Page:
Less well known, perhaps, is the manner of eating Smith encouraged for his followers. This is also laid out in Section 89 of the Doctrine and Covenants, which is why the Word of Wisdom is considered by Mormons as their law of health — a health code, as it were, but with deliberate spiritual underpinnings. In it, Smith advocated the consumption of grains, herbs and fruits in season, and meat “sparingly” (D&C 89: 10-17). In addition, Section 109 of the same text calls upon Mormons to live providently (“prepare every needful thing“) — which the LDS Church interprets as physical, spiritual and (nowadays) financial preparedness. Practically speaking, this includes the storage of food.
To be clear, the manner of eating (oracle-like for today’s flexitarians!) commanded by Smith is abundantly logical for any people settling in the mid-West and Western territories of 19th-century America. In other words, followers of the newly established Mormon Church would not have been alone in relying predominantly on themselves to cultivate the grain and produce they needed to survive, eating meat on occasion. But Mormons were actually instructed to be self-sufficient — this, to be best prepared for the tumultuous spiritual times into which (so they believed) their church was born and, presumably, because their faith and very lives were coming under fire.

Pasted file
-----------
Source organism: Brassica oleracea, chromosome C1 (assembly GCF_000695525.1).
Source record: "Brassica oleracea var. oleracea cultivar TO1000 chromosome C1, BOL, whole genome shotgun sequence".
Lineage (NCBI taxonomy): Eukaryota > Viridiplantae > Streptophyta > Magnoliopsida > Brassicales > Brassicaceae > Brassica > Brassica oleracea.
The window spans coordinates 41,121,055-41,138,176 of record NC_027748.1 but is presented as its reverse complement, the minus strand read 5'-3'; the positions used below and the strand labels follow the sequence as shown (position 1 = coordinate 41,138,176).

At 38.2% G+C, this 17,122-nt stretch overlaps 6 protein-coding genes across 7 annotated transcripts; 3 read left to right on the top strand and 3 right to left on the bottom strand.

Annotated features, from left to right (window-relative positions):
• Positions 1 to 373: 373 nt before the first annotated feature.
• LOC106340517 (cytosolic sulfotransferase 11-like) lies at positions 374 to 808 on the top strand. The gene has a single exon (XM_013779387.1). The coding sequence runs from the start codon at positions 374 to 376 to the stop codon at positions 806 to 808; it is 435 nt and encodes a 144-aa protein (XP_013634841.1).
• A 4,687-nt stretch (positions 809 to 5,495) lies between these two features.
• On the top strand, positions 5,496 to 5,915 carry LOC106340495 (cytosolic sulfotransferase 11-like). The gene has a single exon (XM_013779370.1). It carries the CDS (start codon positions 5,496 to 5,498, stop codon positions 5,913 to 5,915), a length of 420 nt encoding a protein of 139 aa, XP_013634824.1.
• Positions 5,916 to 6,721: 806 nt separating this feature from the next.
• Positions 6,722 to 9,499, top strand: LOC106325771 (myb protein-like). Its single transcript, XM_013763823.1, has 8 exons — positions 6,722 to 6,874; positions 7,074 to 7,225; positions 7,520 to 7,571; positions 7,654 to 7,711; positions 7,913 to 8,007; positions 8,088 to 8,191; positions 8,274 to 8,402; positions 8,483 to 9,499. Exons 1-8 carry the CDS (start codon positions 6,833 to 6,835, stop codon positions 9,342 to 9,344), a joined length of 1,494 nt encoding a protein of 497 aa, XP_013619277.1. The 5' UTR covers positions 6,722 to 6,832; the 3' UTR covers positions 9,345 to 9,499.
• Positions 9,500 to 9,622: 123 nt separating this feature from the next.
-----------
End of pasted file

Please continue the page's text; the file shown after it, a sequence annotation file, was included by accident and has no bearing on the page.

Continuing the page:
So, how do desserts fit into all this? Before, say, 1950, the food items stored by a Mormon family looked rather different from what would have been stored after that time. The two kinds of “bad” Mormon desserts I encountered at the author-reading in Belmont reflect the shift.
One anecdotal account of LDS culinary history came from a guest named Laurel Ulrich, a professor of History at Harvard, who grew up in Idaho during the 1940s and ’50s. Her childhood experiences with food are more or less typical of that place and age. The rural Mormon culture of the Rocky Mountain West meant that food was predominantly, if not exclusively, homemade. Family gardens were large in size and huge in importance. The vegetables and potatoes pulled from those gardens not only fed the family, but also went into the family’s store of food, where grains were also prominent. Canning was a seminal activity for Mormon families, especially those living in what is now Utah, when that region (and, in particular, the Utah Valley, where Brigham Young University is located) was laden with cherry, apricot, nectarine, peach, pear and apple orchards. Nature’s abundance and man’s hard work meant that Mormon women excelled at baking — fruit pies, cobblers, fritters, cakes, donuts, etc. Apparently, they still do, according to many of the guests I met at the Carlile’s (though in Laurel’s home, it is her husband who grinds wheat with an electric grinder and kneads the couple’s homemade breads; one of their sons is the primary cook in his own family).